The Ghosn case put the international spotlight on Japan's justice system. (Photo Credit: Reuters)
Carlos Ghosn's escape from Japan is "unjustifiable" and he is thought to have left the country using "illegal methods", the Japanese justice minister said Sunday, in the first official public comments on the case. The 65-year-old former Nissan boss skipped bail and fled Japan where he was awaiting trial over multiple counts of financial misconduct that he denies. It was the latest twist in a saga that has gripped the business world and his escape from Japan has left authorities there red-faced and scrambling to defend their justice system from fierce international criticism.
"Our country's criminal justice system sets out appropriate procedures to clarify the truth of cases and is administered appropriately, while guaranteeing basic individual human rights. The flight by a defendant on bail is unjustifiable," said Masako Mori. "It is clear that we do not have records of the defendant Ghosn departing Japan. It is believed that he used some wrongful methods to illegally leave the country. It is extremely regrettable that we have come to this situation," added the minister.
She confirmed Ghosn's bail has already been cancelled and that an Interpol "red notice" had been issued. In separate comments, the public prosecutors office deemed Ghosn's flight a "crime" and said the tycoon had "knowingly flouted" the country's judicial procedures.
In their first remarks since Ghosn's dramatic flight just before the New Year, prosecutors said the escape vindicated their argument that he should have been kept in custody.
"The defendant Ghosn had abundant financial power and multiple foreign bases. It was easy for him to flee," the statement said. He had "significant influence" inside Japan and globally, and there was a "realistic danger" he would destroy evidence related to the case, they added.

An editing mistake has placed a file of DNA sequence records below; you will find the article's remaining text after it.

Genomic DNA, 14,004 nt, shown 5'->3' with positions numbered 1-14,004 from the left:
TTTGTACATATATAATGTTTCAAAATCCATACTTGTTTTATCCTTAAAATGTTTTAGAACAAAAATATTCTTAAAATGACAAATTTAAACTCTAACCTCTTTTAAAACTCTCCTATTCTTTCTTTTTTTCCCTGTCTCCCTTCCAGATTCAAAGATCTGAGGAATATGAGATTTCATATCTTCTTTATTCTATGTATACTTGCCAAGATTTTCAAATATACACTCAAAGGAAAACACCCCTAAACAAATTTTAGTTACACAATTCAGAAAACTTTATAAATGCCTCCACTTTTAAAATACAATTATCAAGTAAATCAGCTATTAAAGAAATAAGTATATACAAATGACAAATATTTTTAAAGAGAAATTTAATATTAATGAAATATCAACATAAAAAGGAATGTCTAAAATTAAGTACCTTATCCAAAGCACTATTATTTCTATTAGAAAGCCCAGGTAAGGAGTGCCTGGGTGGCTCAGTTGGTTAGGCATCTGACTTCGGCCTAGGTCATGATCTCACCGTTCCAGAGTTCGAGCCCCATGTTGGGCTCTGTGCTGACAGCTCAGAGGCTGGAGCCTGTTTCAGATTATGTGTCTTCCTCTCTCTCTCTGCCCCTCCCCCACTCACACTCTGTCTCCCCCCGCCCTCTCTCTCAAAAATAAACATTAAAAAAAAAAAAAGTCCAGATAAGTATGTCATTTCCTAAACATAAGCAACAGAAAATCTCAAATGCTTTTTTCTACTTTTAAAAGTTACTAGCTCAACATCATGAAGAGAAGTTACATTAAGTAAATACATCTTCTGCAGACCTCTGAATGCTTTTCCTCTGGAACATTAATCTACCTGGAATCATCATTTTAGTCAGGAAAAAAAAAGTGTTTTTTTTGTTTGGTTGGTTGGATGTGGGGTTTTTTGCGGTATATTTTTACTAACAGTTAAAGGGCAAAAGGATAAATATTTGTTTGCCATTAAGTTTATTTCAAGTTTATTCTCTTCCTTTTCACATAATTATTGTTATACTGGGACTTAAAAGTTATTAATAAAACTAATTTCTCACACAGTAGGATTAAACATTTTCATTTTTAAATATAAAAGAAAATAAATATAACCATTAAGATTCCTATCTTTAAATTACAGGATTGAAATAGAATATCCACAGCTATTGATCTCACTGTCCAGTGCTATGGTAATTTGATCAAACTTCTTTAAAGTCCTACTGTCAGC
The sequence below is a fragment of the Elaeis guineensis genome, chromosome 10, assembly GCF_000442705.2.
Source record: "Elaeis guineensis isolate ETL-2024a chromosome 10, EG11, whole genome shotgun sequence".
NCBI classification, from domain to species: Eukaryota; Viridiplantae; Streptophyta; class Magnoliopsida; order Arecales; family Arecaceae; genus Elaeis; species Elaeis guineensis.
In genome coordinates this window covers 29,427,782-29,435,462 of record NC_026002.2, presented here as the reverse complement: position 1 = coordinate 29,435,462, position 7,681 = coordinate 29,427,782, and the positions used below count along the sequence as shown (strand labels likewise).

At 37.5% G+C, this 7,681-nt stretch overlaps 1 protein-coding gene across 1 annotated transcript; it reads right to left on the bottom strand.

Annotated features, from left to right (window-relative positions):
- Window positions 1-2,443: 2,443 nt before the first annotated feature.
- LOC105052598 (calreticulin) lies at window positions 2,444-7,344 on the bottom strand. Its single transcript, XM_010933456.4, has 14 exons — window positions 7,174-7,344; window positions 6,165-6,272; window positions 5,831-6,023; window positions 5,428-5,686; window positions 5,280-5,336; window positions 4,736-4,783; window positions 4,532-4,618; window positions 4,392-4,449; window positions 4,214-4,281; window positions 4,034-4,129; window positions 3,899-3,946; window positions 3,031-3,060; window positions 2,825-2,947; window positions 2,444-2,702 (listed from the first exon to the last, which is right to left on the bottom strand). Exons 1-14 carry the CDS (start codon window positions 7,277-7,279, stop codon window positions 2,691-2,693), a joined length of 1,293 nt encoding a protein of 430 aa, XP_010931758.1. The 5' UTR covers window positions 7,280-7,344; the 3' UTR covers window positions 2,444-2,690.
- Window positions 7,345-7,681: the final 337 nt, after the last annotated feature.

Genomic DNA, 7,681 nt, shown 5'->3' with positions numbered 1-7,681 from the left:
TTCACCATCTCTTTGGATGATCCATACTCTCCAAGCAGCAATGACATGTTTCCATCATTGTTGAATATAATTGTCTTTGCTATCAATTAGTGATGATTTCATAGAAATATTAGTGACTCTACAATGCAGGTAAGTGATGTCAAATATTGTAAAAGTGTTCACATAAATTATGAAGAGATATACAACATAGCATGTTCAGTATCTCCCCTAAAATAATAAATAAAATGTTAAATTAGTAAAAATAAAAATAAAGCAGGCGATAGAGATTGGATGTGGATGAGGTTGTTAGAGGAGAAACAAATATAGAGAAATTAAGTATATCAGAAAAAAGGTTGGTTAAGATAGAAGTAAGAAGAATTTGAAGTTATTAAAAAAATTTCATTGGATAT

The Ghosn case put the international spotlight on Japan's justice system, which came under heavy fire for authorities' ability to hold suspects almost indefinitely pending trial. Ghosn twice won bail by persuading the court he was not a flight risk -- decisions seen as controversial at the time.
Prosecutors argue that the lengthy detention is required to prove guilt beyond doubt and they are unwilling to charge a suspect if their case is not iron-clad. The court is fair and will only find people guilty beyond reasonable doubt, they said in their statement.
"Therefore it was necessary and unavoidable to detain the defendant Ghosn in order to continue fair and appropriate criminal proceedings," they said. Ghosn himself did appear once in court, under a little-used procedure to ask why he was still being detained.
At this appearance, he said he was eager to defend himself at a court trial and clear his name. However, the prosecutors said that by fleeing Japan, he had "violated that oath" and "refused to obey the judgement of our nation's court." "He wanted to escape punishment for his own crime. There is no way to justify this act," they added.
Ghosn himself has said he left Japan because he was no longer willing to be "held hostage by a rigged Japanese justice system." Amid fanciful accounts of a Houdini-like escape from Japan, he appears to have simply walked out of his house, according to security camera footage seen by Japanese public broadcaster NHK -- before boarding a private jet to Beirut via Istanbul. Japan has launched a probe into the humiliating security lapse and prosecutors said they would "coordinate with the relevant agencies to swiftly and appropriately investigate the matter." The 65-year-old former Nissan boss has vowed to give his own account at a hotly awaited press conference in Beirut this week.